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Future of historic Centerville building in question after wind damage

By Forrest Sanders,


No matter where you're from, there are the places that have always defined your community. The future is in question for one of those places. A Middle Tennessee city says they want to save it, but it's a matter of safety.

"We have a map on the wall that shows people have traveled here all over the country, different parts of the world," said Concetta West, who runs The Local Place. "We're always like, 'what are you doing here in Centerville?'"

A lot of people come to Centerville for the bits of history you see at practically every door. A whole lot of people in town are basically historians of it. Like Concetta, there's Pastor Devin Pickard who runs Papa Kayjoe's Bar-B-Que and Julie Lucas of Hope on the Square thrift boutique.

"We're an old community," said Devin.

Since the first years of the 1900s, a particular place has been part of downtown Centerville.

"It's been here for generations, long outdates me and my folks," Devin continued.

It's the Bates building, long connected to the Bates family's law practice. Something's happened to a cornerstone of Centerville.

"There were gusts up to 70 miles an hour," said Concetta. "The building suffered some damage from that."

"I got a call that something was not right, and we needed to stay out," said Julie.

"You could see from the ground floor all the way up to the ceiling and out the top of the building now," Concetta continued.

"People were evacuating the Bates law office, evacuating the chamber of commerce," Devin said.

The area around the building's blocked off because of fear of the building's stability. City officials tell NewsChannel 5 there has to be some demolition of at least part of the place for the safety of people around it. They hope to save as much as possible.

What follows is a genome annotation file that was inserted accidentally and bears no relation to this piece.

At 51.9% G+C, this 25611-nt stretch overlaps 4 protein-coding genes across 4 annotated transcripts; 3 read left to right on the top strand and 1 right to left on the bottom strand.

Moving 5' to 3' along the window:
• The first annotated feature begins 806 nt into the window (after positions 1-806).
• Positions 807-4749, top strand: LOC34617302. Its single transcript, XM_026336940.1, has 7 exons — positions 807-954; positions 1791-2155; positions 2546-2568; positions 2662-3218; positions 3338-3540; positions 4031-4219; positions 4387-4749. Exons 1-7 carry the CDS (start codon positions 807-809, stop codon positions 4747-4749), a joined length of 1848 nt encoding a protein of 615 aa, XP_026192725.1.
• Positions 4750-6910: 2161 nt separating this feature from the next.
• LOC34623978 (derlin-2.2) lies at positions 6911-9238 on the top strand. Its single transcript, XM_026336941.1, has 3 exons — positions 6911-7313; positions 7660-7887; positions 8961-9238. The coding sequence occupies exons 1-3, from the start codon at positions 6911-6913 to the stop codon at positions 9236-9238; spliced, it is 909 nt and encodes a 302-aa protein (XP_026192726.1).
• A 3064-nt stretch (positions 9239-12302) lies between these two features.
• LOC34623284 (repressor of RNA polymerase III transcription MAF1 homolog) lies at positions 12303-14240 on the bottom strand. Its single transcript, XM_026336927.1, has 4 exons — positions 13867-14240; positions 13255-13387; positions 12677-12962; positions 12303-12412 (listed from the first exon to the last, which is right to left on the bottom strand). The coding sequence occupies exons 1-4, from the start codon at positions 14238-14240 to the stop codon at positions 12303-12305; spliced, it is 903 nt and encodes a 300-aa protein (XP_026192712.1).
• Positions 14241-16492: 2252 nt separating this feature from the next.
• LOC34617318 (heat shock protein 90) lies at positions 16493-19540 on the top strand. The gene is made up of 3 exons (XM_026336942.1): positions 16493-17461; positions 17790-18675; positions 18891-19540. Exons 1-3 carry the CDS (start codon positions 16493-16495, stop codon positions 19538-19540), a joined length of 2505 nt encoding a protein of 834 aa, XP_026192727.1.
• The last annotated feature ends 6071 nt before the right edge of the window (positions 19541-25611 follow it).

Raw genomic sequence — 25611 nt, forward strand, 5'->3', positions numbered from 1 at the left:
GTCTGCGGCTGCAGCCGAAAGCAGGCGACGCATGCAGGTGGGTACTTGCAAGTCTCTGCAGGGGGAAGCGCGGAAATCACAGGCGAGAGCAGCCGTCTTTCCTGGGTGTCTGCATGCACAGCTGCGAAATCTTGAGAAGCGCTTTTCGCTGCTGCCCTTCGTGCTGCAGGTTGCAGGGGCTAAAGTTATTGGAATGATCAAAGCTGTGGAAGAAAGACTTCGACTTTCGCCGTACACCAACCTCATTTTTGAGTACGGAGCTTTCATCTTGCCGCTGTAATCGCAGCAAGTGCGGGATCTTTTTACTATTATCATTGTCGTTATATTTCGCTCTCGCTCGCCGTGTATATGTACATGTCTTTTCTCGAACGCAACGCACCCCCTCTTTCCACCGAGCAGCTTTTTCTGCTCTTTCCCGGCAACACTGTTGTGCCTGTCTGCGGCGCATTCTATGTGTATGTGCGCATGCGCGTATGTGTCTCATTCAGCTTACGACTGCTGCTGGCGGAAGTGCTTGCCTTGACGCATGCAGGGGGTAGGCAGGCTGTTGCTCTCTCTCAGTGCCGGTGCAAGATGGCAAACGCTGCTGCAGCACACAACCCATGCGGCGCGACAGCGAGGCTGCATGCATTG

"People are sad about it," said Concetta.

"Regardless of how it works, something's going to be lost at some level," Devin continued.

"There's these buildings that mean a lot to these people," said Julie. "I have shed a lot of tears."

After all, Centerville native Minnie Pearl used to share the story of going to see her mother perform at the opera house once inside that old building. Julie's Hope On The Square was in there. The community went in just long enough to get everything out of the Bates building and move it to a spot on the square a few doors down.

As a pastor, Devin said there's only one way to view whatever will happen to this place.

"There's a season for everything, there's a beginning, there's an end," said Devin. "Even though something's a hundred years old, in just the snap of a finger, that can come to an end. That's just part of life. There's birth, and there's death. I think we're seeing that now with a building that means so much to us in our community."

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